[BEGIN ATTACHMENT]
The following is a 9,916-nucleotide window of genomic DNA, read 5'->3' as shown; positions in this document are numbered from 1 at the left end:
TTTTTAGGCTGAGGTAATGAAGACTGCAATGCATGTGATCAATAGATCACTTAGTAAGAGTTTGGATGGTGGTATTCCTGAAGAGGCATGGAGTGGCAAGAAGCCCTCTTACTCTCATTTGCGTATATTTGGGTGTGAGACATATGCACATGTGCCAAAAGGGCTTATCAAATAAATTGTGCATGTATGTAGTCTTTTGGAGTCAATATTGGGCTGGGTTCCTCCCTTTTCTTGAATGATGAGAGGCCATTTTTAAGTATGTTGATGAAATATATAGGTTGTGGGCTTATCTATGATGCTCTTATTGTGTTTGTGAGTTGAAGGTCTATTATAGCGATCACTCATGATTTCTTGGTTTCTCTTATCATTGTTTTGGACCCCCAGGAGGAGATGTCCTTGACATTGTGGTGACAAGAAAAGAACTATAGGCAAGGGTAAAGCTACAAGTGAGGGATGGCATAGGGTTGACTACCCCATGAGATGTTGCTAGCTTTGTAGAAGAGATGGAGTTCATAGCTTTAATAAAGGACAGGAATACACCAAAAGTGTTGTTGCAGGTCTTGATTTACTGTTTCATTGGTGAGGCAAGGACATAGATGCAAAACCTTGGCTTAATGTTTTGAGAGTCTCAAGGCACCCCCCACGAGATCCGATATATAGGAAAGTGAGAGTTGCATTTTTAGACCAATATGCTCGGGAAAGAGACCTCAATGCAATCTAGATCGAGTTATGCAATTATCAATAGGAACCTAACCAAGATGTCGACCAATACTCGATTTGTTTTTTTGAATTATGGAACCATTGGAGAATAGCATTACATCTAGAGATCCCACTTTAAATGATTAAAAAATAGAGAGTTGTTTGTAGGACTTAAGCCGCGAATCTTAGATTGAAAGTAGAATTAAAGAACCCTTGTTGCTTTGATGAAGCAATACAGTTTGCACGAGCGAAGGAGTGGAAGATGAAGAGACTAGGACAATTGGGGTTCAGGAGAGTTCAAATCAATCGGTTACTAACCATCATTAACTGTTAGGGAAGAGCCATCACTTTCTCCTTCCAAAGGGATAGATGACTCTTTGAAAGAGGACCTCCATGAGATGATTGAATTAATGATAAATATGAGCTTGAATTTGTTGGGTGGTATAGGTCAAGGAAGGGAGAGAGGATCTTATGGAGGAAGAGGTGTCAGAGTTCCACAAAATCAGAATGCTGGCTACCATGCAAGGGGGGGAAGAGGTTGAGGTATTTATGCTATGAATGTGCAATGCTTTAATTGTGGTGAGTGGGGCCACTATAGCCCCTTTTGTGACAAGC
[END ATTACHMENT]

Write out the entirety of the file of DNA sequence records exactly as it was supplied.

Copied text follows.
The following is a 9,916-nucleotide window of genomic DNA, read 5'->3' as shown; positions in this document are numbered from 1 at the left end:
TTTTTAGGCTGAGGTAATGAAGACTGCAATGCATGTGATCAATAGATCACTTAGTAAGAGTTTGGATGGTGGTATTCCTGAAGAGGCATGGAGTGGCAAGAAGCCCTCTTACTCTCATTTGCGTATATTTGGGTGTGAGACATATGCACATGTGCCAAAAGGGCTTATCAAATAAATTGTGCATGTATGTAGTCTTTTGGAGTCAATATTGGGCTGGGTTCCTCCCTTTTCTTGAATGATGAGAGGCCATTTTTAAGTATGTTGATGAAATATATAGGTTGTGGGCTTATCTATGATGCTCTTATTGTGTTTGTGAGTTGAAGGTCTATTATAGCGATCACTCATGATTTCTTGGTTTCTCTTATCATTGTTTTGGACCCCCAGGAGGAGATGTCCTTGACATTGTGGTGACAAGAAAAGAACTATAGGCAAGGGTAAAGCTACAAGTGAGGGATGGCATAGGGTTGACTACCCCATGAGATGTTGCTAGCTTTGTAGAAGAGATGGAGTTCATAGCTTTAATAAAGGACAGGAATACACCAAAAGTGTTGTTGCAGGTCTTGATTTACTGTTTCATTGGTGAGGCAAGGACATAGATGCAAAACCTTGGCTTAATGTTTTGAGAGTCTCAAGGCACCCCCCACGAGATCCGATATATAGGAAAGTGAGAGTTGCATTTTTAGACCAATATGCTCGGGAAAGAGACCTCAATGCAATCTAGATCGAGTTATGCAATTATCAATAGGAACCTAACCAAGATGTCGACCAATACTCGATTTGTTTTTTTGAATTATGGAACCATTGGAGAATAGCATTACATCTAGAGATCCCACTTTAAATGATTAAAAAATAGAGAGTTGTTTGTAGGACTTAAGCCGCGAATCTTAGATTGAAAGTAGAATTAAAGAACCCTTGTTGCTTTGATGAAGCAATACAGTTTGCACGAGCGAAGGAGTGGAAGATGAAGAGACTAGGACAATTGGGGTTCAGGAGAGTTCAAATCAATCGGTTACTAACCATCATTAACTGTTAGGGAAGAGCCATCACTTTCTCCTTCCAAAGGGATAGATGACTCTTTGAAAGAGGACCTCCATGAGATGATTGAATTAATGATAAATATGAGCTTGAATTTGTTGGGTGGTATAGGTCAAGGAAGGGAGAGAGGATCTTATGGAGGAAGAGGTGTCAGAGTTCCACAAAATCAGAATGCTGGCTACCATGCAAGGGGGGGAAGAGGTTGAGGTATTTATGCTATGAATGTGCAATGCTTTAATTGTGGTGAGTGGGGCCACTATAGCCCCTTTTGTGACAAGC